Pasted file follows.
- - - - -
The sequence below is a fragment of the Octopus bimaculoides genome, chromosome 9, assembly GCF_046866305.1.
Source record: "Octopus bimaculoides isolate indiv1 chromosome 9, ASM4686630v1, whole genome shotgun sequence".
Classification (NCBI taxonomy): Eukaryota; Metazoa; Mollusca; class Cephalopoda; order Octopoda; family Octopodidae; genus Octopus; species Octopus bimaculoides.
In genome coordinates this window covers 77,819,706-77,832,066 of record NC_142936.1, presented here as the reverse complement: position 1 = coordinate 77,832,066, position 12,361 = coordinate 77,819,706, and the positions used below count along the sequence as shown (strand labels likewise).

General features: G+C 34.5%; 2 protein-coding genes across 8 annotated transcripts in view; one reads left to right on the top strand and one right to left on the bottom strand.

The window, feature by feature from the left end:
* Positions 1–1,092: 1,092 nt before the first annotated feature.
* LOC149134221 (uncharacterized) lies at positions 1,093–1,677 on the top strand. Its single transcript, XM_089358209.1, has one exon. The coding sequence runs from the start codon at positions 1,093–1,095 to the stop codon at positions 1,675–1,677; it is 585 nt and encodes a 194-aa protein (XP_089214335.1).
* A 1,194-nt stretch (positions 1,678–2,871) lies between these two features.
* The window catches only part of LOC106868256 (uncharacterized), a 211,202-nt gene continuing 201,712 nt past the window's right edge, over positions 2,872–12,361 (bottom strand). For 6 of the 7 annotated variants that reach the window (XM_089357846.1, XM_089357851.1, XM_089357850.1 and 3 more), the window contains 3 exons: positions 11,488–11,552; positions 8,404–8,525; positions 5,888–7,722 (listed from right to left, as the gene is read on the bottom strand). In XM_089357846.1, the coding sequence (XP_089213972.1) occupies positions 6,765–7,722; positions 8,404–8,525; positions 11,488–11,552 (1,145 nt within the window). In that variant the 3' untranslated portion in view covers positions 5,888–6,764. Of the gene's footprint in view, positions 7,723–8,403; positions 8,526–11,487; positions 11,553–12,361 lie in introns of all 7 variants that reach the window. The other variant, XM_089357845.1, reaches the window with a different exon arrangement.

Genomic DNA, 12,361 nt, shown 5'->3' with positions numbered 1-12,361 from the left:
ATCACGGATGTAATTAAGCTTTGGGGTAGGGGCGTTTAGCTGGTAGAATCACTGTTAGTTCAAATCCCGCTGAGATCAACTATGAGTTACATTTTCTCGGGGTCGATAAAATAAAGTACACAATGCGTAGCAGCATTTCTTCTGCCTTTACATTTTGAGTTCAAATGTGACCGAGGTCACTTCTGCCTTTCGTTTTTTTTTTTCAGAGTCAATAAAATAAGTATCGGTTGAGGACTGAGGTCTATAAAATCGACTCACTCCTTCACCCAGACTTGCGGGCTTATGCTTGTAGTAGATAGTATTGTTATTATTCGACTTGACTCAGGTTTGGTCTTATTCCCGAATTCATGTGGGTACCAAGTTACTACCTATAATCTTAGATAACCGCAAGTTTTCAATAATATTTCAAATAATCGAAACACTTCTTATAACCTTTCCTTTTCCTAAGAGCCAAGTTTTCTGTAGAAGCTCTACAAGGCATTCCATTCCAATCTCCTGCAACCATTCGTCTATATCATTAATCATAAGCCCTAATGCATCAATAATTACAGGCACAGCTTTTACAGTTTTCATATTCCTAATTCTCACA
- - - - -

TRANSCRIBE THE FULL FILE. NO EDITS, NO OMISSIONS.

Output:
The sequence below is a fragment of the Octopus bimaculoides genome, chromosome 9, assembly GCF_046866305.1.
Source record: "Octopus bimaculoides isolate indiv1 chromosome 9, ASM4686630v1, whole genome shotgun sequence".
Classification (NCBI taxonomy): Eukaryota; Metazoa; Mollusca; class Cephalopoda; order Octopoda; family Octopodidae; genus Octopus; species Octopus bimaculoides.
In genome coordinates this window covers 77,819,706-77,832,066 of record NC_142936.1, presented here as the reverse complement: position 1 = coordinate 77,832,066, position 12,361 = coordinate 77,819,706, and the positions used below count along the sequence as shown (strand labels likewise).

General features: G+C 34.5%; 2 protein-coding genes across 8 annotated transcripts in view; one reads left to right on the top strand and one right to left on the bottom strand.

The window, feature by feature from the left end:
* Positions 1–1,092: 1,092 nt before the first annotated feature.
* LOC149134221 (uncharacterized) lies at positions 1,093–1,677 on the top strand. Its single transcript, XM_089358209.1, has one exon. The coding sequence runs from the start codon at positions 1,093–1,095 to the stop codon at positions 1,675–1,677; it is 585 nt and encodes a 194-aa protein (XP_089214335.1).
* A 1,194-nt stretch (positions 1,678–2,871) lies between these two features.
* The window catches only part of LOC106868256 (uncharacterized), a 211,202-nt gene continuing 201,712 nt past the window's right edge, over positions 2,872–12,361 (bottom strand). For 6 of the 7 annotated variants that reach the window (XM_089357846.1, XM_089357851.1, XM_089357850.1 and 3 more), the window contains 3 exons: positions 11,488–11,552; positions 8,404–8,525; positions 5,888–7,722 (listed from right to left, as the gene is read on the bottom strand). In XM_089357846.1, the coding sequence (XP_089213972.1) occupies positions 6,765–7,722; positions 8,404–8,525; positions 11,488–11,552 (1,145 nt within the window). In that variant the 3' untranslated portion in view covers positions 5,888–6,764. Of the gene's footprint in view, positions 7,723–8,403; positions 8,526–11,487; positions 11,553–12,361 lie in introns of all 7 variants that reach the window. The other variant, XM_089357845.1, reaches the window with a different exon arrangement.

Genomic DNA, 12,361 nt, shown 5'->3' with positions numbered 1-12,361 from the left:
ATCACGGATGTAATTAAGCTTTGGGGTAGGGGCGTTTAGCTGGTAGAATCACTGTTAGTTCAAATCCCGCTGAGATCAACTATGAGTTACATTTTCTCGGGGTCGATAAAATAAAGTACACAATGCGTAGCAGCATTTCTTCTGCCTTTACATTTTGAGTTCAAATGTGACCGAGGTCACTTCTGCCTTTCGTTTTTTTTTTTCAGAGTCAATAAAATAAGTATCGGTTGAGGACTGAGGTCTATAAAATCGACTCACTCCTTCACCCAGACTTGCGGGCTTATGCTTGTAGTAGATAGTATTGTTATTATTCGACTTGACTCAGGTTTGGTCTTATTCCCGAATTCATGTGGGTACCAAGTTACTACCTATAATCTTAGATAACCGCAAGTTTTCAATAATATTTCAAATAATCGAAACACTTCTTATAACCTTTCCTTTTCCTAAGAGCCAAGTTTTCTGTAGAAGCTCTACAAGGCATTCCATTCCAATCTCCTGCAACCATTCGTCTATATCATTAATCATAAGCCCTAATGCATCAATAATTACAGGCACAGCTTTTACAGTTTTCATATTCCTAATTCTCACA